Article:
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Are Grapes Good for Diabetes? Nutritionist Explains
Diabetes

Are Grapes Good for Diabetes? Nutritionist Explains

HR_author_photo_Edibel
Written by Edibel Quintero, RD | Medically reviewed by Medically reviewed by Rosmy Barrios, MD check
Published on 2022 August 18
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5 min

Fruit consumption is a great way to meet your daily nutritional requirements. However, people with diabetes may be worried about the sugar content in most fruits. Can they eat grapes? Are grapes good for diabetes? Or can grapes raise blood sugar levels? We dig deeper into the nutritional information of grapes and their health benefits for diabetes.

Are grapes good for diabetes

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Diabetes is characterized by high blood glucose (sugar) levels, which are caused by the body’s inability to make enough insulin or to use it effectively. It’s a severe, lifelong medical condition and the sixth most common cause of death in the US.

People with diabetes need to monitor their sugar levels closely and avoid eating unhealthy diets that can worsen their condition. Because of this, most of them avoid eating fruits because they think that fruits’ natural sugar may cause irregular spikes in their glucose levels.

Luckily, the modern diabetes diet allows fruit consumption as part of a healthy and balanced meal plan. Fruits containing a low GI value can be more beneficial for people with diabetes, and grapes fall into this category.

According to research, grape intake can help reduce metabolic syndrome. This is because grapes have powerful antioxidant and anti-inflammatory properties, which make this possible. But are grapes good for diabetes? Read on.

Are Grapes Good for Diabetes?

Grapes are a fantastic snack for people with diabetes because they might lower the body’s sugar levels. They are packed with fiber and have a lower glycemic index, which is a critical factor for diabetes. This means grapes are safe for people with diabetes when consumed in moderate quantities.

Grapes also contain polyphenols such as quercetin, anthocyanins, and catechins. These substances have been found to help lower hyperglycemia and may help people with type 2 diabetes.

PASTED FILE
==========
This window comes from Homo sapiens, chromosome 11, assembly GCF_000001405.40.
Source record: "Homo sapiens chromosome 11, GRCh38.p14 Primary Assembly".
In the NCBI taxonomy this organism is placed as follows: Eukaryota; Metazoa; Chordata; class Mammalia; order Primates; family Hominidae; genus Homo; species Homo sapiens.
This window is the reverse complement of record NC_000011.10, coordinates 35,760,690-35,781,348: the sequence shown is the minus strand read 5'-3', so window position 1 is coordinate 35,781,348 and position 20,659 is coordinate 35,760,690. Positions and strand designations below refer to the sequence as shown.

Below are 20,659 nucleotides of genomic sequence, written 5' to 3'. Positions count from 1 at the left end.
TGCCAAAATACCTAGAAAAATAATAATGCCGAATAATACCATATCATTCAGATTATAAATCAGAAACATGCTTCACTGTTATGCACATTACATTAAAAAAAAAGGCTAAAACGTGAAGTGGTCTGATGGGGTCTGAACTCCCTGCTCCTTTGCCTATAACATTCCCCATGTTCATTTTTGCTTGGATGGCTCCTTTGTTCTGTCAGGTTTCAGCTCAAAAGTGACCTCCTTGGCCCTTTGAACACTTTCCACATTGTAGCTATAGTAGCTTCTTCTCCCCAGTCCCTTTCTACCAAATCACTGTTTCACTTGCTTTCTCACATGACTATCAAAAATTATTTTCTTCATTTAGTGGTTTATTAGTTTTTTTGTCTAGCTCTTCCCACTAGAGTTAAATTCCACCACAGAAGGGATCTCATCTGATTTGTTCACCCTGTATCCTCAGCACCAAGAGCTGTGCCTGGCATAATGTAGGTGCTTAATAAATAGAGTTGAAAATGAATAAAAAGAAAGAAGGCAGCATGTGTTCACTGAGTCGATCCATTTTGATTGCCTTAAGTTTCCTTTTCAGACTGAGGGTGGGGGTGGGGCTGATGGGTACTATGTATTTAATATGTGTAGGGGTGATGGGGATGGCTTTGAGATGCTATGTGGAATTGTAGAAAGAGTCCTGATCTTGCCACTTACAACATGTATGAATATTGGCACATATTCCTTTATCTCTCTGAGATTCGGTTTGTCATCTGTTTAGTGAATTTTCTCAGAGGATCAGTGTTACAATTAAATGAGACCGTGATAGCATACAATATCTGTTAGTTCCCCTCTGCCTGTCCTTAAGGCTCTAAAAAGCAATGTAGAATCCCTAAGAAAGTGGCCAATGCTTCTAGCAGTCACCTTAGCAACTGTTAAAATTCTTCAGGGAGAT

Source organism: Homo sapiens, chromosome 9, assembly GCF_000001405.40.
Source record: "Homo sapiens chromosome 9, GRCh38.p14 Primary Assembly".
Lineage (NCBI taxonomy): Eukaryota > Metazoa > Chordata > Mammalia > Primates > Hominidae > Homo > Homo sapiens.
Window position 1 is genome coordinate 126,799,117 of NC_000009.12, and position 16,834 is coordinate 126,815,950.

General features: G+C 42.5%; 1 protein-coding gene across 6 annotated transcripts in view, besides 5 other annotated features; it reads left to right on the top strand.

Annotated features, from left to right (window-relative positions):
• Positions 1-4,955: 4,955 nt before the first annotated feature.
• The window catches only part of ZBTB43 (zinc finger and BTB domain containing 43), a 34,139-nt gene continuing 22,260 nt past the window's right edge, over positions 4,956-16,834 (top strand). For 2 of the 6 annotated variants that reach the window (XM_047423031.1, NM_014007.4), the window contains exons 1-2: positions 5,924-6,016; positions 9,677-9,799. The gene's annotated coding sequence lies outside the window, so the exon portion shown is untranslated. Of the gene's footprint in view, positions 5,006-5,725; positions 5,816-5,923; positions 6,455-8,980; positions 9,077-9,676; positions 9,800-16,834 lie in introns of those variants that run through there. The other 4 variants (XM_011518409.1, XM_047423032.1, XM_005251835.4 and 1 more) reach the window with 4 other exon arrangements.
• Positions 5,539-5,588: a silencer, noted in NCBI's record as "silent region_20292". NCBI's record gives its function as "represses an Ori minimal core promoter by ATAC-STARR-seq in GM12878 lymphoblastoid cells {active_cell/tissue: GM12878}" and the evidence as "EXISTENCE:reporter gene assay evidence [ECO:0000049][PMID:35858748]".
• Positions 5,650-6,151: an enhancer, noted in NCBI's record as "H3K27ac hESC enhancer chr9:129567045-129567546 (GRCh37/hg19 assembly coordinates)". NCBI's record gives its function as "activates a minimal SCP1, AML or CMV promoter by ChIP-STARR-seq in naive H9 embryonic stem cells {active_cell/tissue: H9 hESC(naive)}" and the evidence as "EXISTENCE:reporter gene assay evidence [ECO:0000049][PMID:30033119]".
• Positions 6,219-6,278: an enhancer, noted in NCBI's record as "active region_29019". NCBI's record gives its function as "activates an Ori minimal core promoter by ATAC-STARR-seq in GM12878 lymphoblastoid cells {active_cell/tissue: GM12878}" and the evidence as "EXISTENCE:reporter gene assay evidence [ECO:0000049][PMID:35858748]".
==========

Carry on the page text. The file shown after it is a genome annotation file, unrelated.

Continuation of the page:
The peels of grapes not only provide beneficial vitamins and minerals but are also rich in fiber. Fiber helps you feel full and satiated between meals, and it also helps enhance digestion and improve blood sugar control.

Resveratrol, an essential nutrient in grapes, is a compound that helps increase insulin sensitivity and promote weight loss. This means it increases your body’s ability to process glucose and lower sugar levels.

Although there’s enough research to show that grapes are safe to eat for people with diabetes, it’s essential to consume them in moderation and manage your portion sizes.

Grape Nutritional Value

100g of grapes provides 69 calories, 0.7g of protein, 18g of carbohydrates, and 0.2g of fat. Grapes are packed with vitamins C and K. Vitamin K is essential for blood clotting and strong bones, whereas copper is a crucial mineral in energy production. Here is the nutrient value of red or green grapes as provided by the USDA.

Calories/Nutrient (per 100g)Amount 
Calories (kcal)69
Carbohydrates (g)18
Protein (g)0.7
Fat (g)0.2
Fiber (g)1
Sugars (g)15
Sodium (mg)2
Vitamin C (mg)3.2
Vitamin K (mcg)14.6
Vitamin A (mcg)3

Additionally, grapes are a significant source of the B vitamins – thiamine, riboflavin, and B6. While B6 is mainly needed for protein metabolism, both thiamine and riboflavin are essential for growth and development. Grapes also have high potassium content, which can help lower blood pressure.

Grapes glycemic index

Grapes are low glycemic index fruits, and because of the high amounts of skin, they’re packed with fiber. They have a GI of 53 compared to 75 of brown bread. Foods with a GI below 55 in small portions are considered safer for everyone with or without diabetes.

Which Color Grapes Are Best for Diabetes?

All grape varieties, including green, red, and blue-purple, are healthy for people with diabetes. Red grapes, however, are thought to be better for diabetes. According to a recent study, red grapes are more effective than green grapes at enhancing the body’s ability to regulate blood sugar.

Red grape varieties provide more antioxidants than white or green grape varieties. They are also readily available and widely distributed all year round. Green grapes are only available during their season and can be pricey at other times of the year.

Still new to the diabetes diet? You can download apps like the Klinio app that can help calculate the GI and carb count of foods you plan to eat and give you recipes that have pre-calculated calories, macronutrients, and portion sizes. With patience and practice, you can develop a meal plan effortlessly, providing nutrition without spiking your sugar levels.

4 Health Benefits of Grapes: How Can They Help Manage Diabetes?

Grapes are a rich source of vitamins, minerals, and antioxidants. They also contain a lot of water, which can help you stay hydrated. Grapes can offer protection against cancer, improve cognitive function, and help lower blood pressure. Here are more health benefits of eating grapes.